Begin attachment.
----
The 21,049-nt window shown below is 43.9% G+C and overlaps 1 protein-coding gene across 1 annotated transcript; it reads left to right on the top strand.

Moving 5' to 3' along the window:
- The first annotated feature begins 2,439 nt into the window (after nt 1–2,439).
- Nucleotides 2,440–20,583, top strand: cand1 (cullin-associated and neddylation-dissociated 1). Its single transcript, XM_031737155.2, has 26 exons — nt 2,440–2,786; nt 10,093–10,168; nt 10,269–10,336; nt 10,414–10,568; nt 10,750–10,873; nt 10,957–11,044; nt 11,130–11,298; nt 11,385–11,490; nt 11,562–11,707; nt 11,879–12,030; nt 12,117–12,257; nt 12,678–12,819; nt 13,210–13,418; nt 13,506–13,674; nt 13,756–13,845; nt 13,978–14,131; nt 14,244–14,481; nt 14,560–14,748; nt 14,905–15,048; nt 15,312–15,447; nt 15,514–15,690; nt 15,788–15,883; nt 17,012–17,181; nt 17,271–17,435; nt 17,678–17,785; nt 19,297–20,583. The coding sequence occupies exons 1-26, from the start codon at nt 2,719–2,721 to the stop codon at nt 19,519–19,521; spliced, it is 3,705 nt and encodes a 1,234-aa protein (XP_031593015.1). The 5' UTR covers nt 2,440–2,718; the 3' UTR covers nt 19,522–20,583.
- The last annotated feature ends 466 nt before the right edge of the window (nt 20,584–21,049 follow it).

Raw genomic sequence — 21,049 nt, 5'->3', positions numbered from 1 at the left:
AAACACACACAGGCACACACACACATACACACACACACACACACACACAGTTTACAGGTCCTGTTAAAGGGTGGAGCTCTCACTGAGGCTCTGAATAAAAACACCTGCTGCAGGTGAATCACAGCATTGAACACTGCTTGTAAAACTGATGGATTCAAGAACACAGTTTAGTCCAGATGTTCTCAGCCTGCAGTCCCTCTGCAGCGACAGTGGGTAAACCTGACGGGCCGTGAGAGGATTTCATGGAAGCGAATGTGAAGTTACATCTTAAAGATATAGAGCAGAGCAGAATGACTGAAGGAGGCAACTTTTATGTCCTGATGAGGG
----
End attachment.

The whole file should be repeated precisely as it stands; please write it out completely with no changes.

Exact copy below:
The 21,049-nt window shown below is 43.9% G+C and overlaps 1 protein-coding gene across 1 annotated transcript; it reads left to right on the top strand.

Moving 5' to 3' along the window:
- The first annotated feature begins 2,439 nt into the window (after nt 1–2,439).
- Nucleotides 2,440–20,583, top strand: cand1 (cullin-associated and neddylation-dissociated 1). Its single transcript, XM_031737155.2, has 26 exons — nt 2,440–2,786; nt 10,093–10,168; nt 10,269–10,336; nt 10,414–10,568; nt 10,750–10,873; nt 10,957–11,044; nt 11,130–11,298; nt 11,385–11,490; nt 11,562–11,707; nt 11,879–12,030; nt 12,117–12,257; nt 12,678–12,819; nt 13,210–13,418; nt 13,506–13,674; nt 13,756–13,845; nt 13,978–14,131; nt 14,244–14,481; nt 14,560–14,748; nt 14,905–15,048; nt 15,312–15,447; nt 15,514–15,690; nt 15,788–15,883; nt 17,012–17,181; nt 17,271–17,435; nt 17,678–17,785; nt 19,297–20,583. The coding sequence occupies exons 1-26, from the start codon at nt 2,719–2,721 to the stop codon at nt 19,519–19,521; spliced, it is 3,705 nt and encodes a 1,234-aa protein (XP_031593015.1). The 5' UTR covers nt 2,440–2,718; the 3' UTR covers nt 19,522–20,583.
- The last annotated feature ends 466 nt before the right edge of the window (nt 20,584–21,049 follow it).

Raw genomic sequence — 21,049 nt, 5'->3', positions numbered from 1 at the left:
AAACACACACAGGCACACACACACATACACACACACACACACACACACAGTTTACAGGTCCTGTTAAAGGGTGGAGCTCTCACTGAGGCTCTGAATAAAAACACCTGCTGCAGGTGAATCACAGCATTGAACACTGCTTGTAAAACTGATGGATTCAAGAACACAGTTTAGTCCAGATGTTCTCAGCCTGCAGTCCCTCTGCAGCGACAGTGGGTAAACCTGACGGGCCGTGAGAGGATTTCATGGAAGCGAATGTGAAGTTACATCTTAAAGATATAGAGCAGAGCAGAATGACTGAAGGAGGCAACTTTTATGTCCTGATGAGGG